MARVIN ALBERT writing as NICK QUARRY – The Girl with No Place to Hide. PI Jake Barrow #3. Stark House/Black Gat Books #34; paperback, October 2021. Previously published as by Nick Quarry: Gold Medal #938, paperback original, 1959.

   The Girl with No Place to Hide is one of six Jake Barrow novels that author Marvin Albert wrote for Gold Medal as paperback originals back in the late 50s and early 60s, all as by Nick Quarry, one of his various and sundry pen names. Walking home from high school every day around this same time, I’m sure I bought my first copy from one the two spinner racks in the front of the supermarket along the way.

   I’m sure that its lurid cover had something to do with my spotting it and snatching it up right away. (The cover of the Black Gat reprint is perfectly fine, but forgive me, Greg, I still like the original, and it isn’t pure nostalgia that makes me think so.)

   Jake Barrow tells the story himself, so it isn’t exactly clear what he looks like, a PI whose home base is New York City, a town which he knows his way around in quite well, but if I were casting him in a TV series, say, Dane Clark would be my first choice. In this one, he doesn’t have a client for quite a while, but someone eventually volunteer himself as one, so Barrow not only has the satisfaction of solving the case, but he comes off satisfactorily in a financial sense as well.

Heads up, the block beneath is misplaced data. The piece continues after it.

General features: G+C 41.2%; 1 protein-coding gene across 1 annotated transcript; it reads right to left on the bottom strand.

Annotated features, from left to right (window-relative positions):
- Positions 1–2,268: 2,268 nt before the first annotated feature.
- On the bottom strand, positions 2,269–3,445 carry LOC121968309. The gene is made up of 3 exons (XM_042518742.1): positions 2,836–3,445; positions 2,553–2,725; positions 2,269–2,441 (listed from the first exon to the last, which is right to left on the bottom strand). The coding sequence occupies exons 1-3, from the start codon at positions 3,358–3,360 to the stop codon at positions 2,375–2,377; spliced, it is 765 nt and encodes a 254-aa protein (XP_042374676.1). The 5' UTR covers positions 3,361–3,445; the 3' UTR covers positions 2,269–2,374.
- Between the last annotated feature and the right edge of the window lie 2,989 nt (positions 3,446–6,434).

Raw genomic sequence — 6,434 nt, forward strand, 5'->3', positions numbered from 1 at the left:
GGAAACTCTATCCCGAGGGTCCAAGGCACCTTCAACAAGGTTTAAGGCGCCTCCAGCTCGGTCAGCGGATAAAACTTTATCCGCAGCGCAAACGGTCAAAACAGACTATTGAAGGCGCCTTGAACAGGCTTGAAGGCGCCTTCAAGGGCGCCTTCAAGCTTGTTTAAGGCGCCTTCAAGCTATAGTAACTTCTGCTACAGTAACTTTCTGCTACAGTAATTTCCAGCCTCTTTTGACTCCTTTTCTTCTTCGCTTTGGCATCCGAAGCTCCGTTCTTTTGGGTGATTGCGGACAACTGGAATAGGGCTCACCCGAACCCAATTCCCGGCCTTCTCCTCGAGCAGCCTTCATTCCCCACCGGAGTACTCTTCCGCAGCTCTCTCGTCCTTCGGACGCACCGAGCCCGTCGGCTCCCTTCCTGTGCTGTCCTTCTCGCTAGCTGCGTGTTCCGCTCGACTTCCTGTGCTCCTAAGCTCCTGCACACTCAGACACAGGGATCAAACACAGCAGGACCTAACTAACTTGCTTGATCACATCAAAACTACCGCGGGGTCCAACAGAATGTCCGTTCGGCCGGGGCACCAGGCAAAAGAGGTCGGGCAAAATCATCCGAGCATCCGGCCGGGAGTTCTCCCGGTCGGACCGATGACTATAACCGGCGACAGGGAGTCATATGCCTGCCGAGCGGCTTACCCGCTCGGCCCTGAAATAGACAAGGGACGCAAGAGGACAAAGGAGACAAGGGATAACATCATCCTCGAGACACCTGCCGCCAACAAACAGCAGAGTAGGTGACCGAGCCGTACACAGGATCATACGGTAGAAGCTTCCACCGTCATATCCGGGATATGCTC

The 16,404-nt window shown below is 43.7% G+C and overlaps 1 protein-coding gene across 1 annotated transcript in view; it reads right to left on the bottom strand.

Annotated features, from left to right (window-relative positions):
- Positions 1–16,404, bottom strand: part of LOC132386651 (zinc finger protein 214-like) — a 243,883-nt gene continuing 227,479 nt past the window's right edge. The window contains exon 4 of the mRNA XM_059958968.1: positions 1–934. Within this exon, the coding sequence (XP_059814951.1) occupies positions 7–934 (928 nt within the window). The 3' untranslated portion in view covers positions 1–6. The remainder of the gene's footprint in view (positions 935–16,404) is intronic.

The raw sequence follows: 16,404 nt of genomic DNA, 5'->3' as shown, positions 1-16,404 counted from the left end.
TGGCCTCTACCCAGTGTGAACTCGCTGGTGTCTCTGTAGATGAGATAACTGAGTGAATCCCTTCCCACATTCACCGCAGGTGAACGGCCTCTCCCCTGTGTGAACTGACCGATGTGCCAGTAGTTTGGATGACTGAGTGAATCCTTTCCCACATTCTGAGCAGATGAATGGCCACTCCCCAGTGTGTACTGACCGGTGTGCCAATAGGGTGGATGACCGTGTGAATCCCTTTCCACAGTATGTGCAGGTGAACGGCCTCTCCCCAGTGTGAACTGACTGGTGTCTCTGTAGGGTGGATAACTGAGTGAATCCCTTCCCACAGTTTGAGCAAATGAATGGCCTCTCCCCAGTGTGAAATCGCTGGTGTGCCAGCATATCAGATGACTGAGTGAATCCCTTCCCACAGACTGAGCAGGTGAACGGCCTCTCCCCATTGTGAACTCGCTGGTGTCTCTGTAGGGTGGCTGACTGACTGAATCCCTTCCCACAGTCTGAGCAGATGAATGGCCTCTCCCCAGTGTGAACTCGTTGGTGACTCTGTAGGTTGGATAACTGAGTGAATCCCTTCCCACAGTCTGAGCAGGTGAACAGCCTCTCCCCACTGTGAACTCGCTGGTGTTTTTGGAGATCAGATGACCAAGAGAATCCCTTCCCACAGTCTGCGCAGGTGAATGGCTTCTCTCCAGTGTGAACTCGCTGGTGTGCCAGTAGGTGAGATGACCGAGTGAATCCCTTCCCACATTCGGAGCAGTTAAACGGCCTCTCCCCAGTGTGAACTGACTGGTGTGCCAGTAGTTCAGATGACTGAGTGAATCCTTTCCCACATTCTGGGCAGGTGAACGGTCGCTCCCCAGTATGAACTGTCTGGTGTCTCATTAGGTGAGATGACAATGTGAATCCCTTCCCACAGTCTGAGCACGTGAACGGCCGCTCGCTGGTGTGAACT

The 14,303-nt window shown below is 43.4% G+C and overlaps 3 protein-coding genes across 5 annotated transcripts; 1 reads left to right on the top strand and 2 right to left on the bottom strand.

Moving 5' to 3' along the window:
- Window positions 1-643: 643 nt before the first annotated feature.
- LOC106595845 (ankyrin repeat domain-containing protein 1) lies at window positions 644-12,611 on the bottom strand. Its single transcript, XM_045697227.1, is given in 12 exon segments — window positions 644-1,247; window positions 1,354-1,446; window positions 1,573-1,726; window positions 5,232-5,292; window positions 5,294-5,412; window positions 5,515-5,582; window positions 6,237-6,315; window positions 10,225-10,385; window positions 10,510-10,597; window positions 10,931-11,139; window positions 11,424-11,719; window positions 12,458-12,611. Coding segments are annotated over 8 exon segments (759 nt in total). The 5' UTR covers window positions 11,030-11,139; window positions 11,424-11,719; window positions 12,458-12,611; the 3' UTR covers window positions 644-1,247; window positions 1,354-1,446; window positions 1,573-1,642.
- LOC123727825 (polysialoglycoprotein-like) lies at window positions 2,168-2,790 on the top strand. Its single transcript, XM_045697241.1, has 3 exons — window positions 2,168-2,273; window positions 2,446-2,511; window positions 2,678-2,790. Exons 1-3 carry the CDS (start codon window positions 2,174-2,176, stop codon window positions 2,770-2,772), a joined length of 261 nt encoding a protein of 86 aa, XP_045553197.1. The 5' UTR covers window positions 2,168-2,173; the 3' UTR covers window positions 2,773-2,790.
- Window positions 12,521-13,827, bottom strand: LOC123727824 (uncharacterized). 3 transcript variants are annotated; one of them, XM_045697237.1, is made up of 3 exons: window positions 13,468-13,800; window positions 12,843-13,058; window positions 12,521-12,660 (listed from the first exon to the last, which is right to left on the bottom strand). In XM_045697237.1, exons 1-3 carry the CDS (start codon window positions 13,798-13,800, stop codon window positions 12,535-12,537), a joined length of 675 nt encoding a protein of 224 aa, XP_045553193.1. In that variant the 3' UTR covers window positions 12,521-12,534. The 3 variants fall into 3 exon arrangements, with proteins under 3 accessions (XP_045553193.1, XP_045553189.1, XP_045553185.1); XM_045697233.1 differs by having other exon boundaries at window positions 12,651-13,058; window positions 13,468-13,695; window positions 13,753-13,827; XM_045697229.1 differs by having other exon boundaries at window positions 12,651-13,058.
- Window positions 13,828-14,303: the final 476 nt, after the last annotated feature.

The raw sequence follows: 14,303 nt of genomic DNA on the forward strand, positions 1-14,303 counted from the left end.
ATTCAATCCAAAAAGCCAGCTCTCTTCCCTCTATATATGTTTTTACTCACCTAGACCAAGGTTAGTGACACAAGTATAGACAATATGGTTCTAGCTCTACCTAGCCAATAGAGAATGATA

The tale begins with a girl – a good looking one, of course – who is obviously on the run from someone or something, but even though Barrow tries to help by inviting her up to his apartment for safekeeping, the sanctuary he offers is far from good enough, and the girl ends up dead there.

   What follows is what seems like an ordinary PI novel from the 50s, complete with sleazy characters, muscle guys, gamblers, boxers, shady gigolos, and more attractive women than you or I would probably meet all year, but Jake does it in less than a week.

   You have to take the bad with the good, though. Barrow gets clunked over the head more times than I could keep track of, which so far hasn’t happened to me yet this year, knocking on wood.

   Hidden amidst all of this action is, believe it or not, a better than average detective story, tangled in more threads than you might think, assuming that this is yet another ho-hum PI story, which while it’s not Hammett or Chandler level, it also most definitely is not as well.